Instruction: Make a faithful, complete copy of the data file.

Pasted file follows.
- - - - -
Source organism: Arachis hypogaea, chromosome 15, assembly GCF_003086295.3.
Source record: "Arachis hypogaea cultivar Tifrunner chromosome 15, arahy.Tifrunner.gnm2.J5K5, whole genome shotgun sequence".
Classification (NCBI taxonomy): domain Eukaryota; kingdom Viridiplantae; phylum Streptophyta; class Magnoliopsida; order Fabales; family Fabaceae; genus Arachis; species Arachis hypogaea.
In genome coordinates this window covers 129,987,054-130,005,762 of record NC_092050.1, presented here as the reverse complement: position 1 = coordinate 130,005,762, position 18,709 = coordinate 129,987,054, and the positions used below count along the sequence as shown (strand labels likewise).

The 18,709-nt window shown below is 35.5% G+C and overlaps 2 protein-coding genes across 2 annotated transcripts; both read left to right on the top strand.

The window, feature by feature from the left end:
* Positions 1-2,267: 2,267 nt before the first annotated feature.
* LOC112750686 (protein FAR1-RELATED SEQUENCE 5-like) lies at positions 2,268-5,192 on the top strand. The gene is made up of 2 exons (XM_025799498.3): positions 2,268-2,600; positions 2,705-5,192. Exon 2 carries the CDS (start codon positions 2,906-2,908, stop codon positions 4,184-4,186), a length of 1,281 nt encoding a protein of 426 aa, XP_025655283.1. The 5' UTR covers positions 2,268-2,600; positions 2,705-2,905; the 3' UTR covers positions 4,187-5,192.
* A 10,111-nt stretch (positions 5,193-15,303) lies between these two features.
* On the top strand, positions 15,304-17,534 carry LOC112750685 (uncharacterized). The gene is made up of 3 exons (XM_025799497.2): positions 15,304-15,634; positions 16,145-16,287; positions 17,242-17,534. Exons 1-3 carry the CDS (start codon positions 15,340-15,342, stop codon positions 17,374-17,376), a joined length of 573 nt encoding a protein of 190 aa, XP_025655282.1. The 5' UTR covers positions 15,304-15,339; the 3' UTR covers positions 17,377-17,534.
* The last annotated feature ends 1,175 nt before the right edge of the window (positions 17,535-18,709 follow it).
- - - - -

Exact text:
Source organism: Arachis hypogaea, chromosome 15, assembly GCF_003086295.3.
Source record: "Arachis hypogaea cultivar Tifrunner chromosome 15, arahy.Tifrunner.gnm2.J5K5, whole genome shotgun sequence".
Classification (NCBI taxonomy): domain Eukaryota; kingdom Viridiplantae; phylum Streptophyta; class Magnoliopsida; order Fabales; family Fabaceae; genus Arachis; species Arachis hypogaea.
In genome coordinates this window covers 129,987,054-130,005,762 of record NC_092050.1, presented here as the reverse complement: position 1 = coordinate 130,005,762, position 18,709 = coordinate 129,987,054, and the positions used below count along the sequence as shown (strand labels likewise).

The 18,709-nt window shown below is 35.5% G+C and overlaps 2 protein-coding genes across 2 annotated transcripts; both read left to right on the top strand.

The window, feature by feature from the left end:
* Positions 1-2,267: 2,267 nt before the first annotated feature.
* LOC112750686 (protein FAR1-RELATED SEQUENCE 5-like) lies at positions 2,268-5,192 on the top strand. The gene is made up of 2 exons (XM_025799498.3): positions 2,268-2,600; positions 2,705-5,192. Exon 2 carries the CDS (start codon positions 2,906-2,908, stop codon positions 4,184-4,186), a length of 1,281 nt encoding a protein of 426 aa, XP_025655283.1. The 5' UTR covers positions 2,268-2,600; positions 2,705-2,905; the 3' UTR covers positions 4,187-5,192.
* A 10,111-nt stretch (positions 5,193-15,303) lies between these two features.
* On the top strand, positions 15,304-17,534 carry LOC112750685 (uncharacterized). The gene is made up of 3 exons (XM_025799497.2): positions 15,304-15,634; positions 16,145-16,287; positions 17,242-17,534. Exons 1-3 carry the CDS (start codon positions 15,340-15,342, stop codon positions 17,374-17,376), a joined length of 573 nt encoding a protein of 190 aa, XP_025655282.1. The 5' UTR covers positions 15,304-15,339; the 3' UTR covers positions 17,377-17,534.
* The last annotated feature ends 1,175 nt before the right edge of the window (positions 17,535-18,709 follow it).